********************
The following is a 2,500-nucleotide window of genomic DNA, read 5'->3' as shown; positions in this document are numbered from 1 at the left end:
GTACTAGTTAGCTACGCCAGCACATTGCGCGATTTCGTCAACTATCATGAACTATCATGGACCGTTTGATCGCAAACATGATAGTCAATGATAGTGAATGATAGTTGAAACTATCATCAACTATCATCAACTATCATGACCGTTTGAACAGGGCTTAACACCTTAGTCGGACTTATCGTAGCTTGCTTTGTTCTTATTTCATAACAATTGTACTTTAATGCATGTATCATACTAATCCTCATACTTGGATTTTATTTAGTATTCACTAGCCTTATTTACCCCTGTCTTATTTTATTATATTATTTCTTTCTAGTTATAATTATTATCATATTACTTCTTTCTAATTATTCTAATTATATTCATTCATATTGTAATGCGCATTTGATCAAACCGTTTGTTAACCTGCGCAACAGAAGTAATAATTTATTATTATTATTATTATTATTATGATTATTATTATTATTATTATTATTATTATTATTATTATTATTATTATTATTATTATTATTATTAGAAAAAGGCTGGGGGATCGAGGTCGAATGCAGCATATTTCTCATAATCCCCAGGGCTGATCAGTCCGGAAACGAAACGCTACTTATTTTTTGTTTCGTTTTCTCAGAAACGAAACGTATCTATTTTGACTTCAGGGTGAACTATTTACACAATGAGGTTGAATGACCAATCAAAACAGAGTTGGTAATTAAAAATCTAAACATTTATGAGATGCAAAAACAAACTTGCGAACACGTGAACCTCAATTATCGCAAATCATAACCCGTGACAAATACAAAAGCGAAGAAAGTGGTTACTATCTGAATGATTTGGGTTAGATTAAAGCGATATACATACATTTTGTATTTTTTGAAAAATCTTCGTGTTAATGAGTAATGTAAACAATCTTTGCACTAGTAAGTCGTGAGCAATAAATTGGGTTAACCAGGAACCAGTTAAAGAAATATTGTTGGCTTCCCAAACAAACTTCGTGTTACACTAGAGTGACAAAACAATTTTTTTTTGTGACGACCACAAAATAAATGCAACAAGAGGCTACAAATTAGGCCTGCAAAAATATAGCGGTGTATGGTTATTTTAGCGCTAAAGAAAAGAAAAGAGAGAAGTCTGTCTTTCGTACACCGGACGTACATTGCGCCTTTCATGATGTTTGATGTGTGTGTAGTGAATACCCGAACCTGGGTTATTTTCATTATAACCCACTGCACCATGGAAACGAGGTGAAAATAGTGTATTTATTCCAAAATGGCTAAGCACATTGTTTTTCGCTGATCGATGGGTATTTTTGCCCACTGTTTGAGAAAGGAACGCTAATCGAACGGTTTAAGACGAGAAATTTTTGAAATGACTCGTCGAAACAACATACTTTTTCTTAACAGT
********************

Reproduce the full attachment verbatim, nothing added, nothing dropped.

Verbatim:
The following is a 2,500-nucleotide window of genomic DNA, read 5'->3' as shown; positions in this document are numbered from 1 at the left end:
GTACTAGTTAGCTACGCCAGCACATTGCGCGATTTCGTCAACTATCATGAACTATCATGGACCGTTTGATCGCAAACATGATAGTCAATGATAGTGAATGATAGTTGAAACTATCATCAACTATCATCAACTATCATGACCGTTTGAACAGGGCTTAACACCTTAGTCGGACTTATCGTAGCTTGCTTTGTTCTTATTTCATAACAATTGTACTTTAATGCATGTATCATACTAATCCTCATACTTGGATTTTATTTAGTATTCACTAGCCTTATTTACCCCTGTCTTATTTTATTATATTATTTCTTTCTAGTTATAATTATTATCATATTACTTCTTTCTAATTATTCTAATTATATTCATTCATATTGTAATGCGCATTTGATCAAACCGTTTGTTAACCTGCGCAACAGAAGTAATAATTTATTATTATTATTATTATTATTATGATTATTATTATTATTATTATTATTATTATTATTATTATTATTATTATTATTATTATTATTATTAGAAAAAGGCTGGGGGATCGAGGTCGAATGCAGCATATTTCTCATAATCCCCAGGGCTGATCAGTCCGGAAACGAAACGCTACTTATTTTTTGTTTCGTTTTCTCAGAAACGAAACGTATCTATTTTGACTTCAGGGTGAACTATTTACACAATGAGGTTGAATGACCAATCAAAACAGAGTTGGTAATTAAAAATCTAAACATTTATGAGATGCAAAAACAAACTTGCGAACACGTGAACCTCAATTATCGCAAATCATAACCCGTGACAAATACAAAAGCGAAGAAAGTGGTTACTATCTGAATGATTTGGGTTAGATTAAAGCGATATACATACATTTTGTATTTTTTGAAAAATCTTCGTGTTAATGAGTAATGTAAACAATCTTTGCACTAGTAAGTCGTGAGCAATAAATTGGGTTAACCAGGAACCAGTTAAAGAAATATTGTTGGCTTCCCAAACAAACTTCGTGTTACACTAGAGTGACAAAACAATTTTTTTTTGTGACGACCACAAAATAAATGCAACAAGAGGCTACAAATTAGGCCTGCAAAAATATAGCGGTGTATGGTTATTTTAGCGCTAAAGAAAAGAAAAGAGAGAAGTCTGTCTTTCGTACACCGGACGTACATTGCGCCTTTCATGATGTTTGATGTGTGTGTAGTGAATACCCGAACCTGGGTTATTTTCATTATAACCCACTGCACCATGGAAACGAGGTGAAAATAGTGTATTTATTCCAAAATGGCTAAGCACATTGTTTTTCGCTGATCGATGGGTATTTTTGCCCACTGTTTGAGAAAGGAACGCTAATCGAACGGTTTAAGACGAGAAATTTTTGAAATGACTCGTCGAAACAACATACTTTTTCTTAACAGT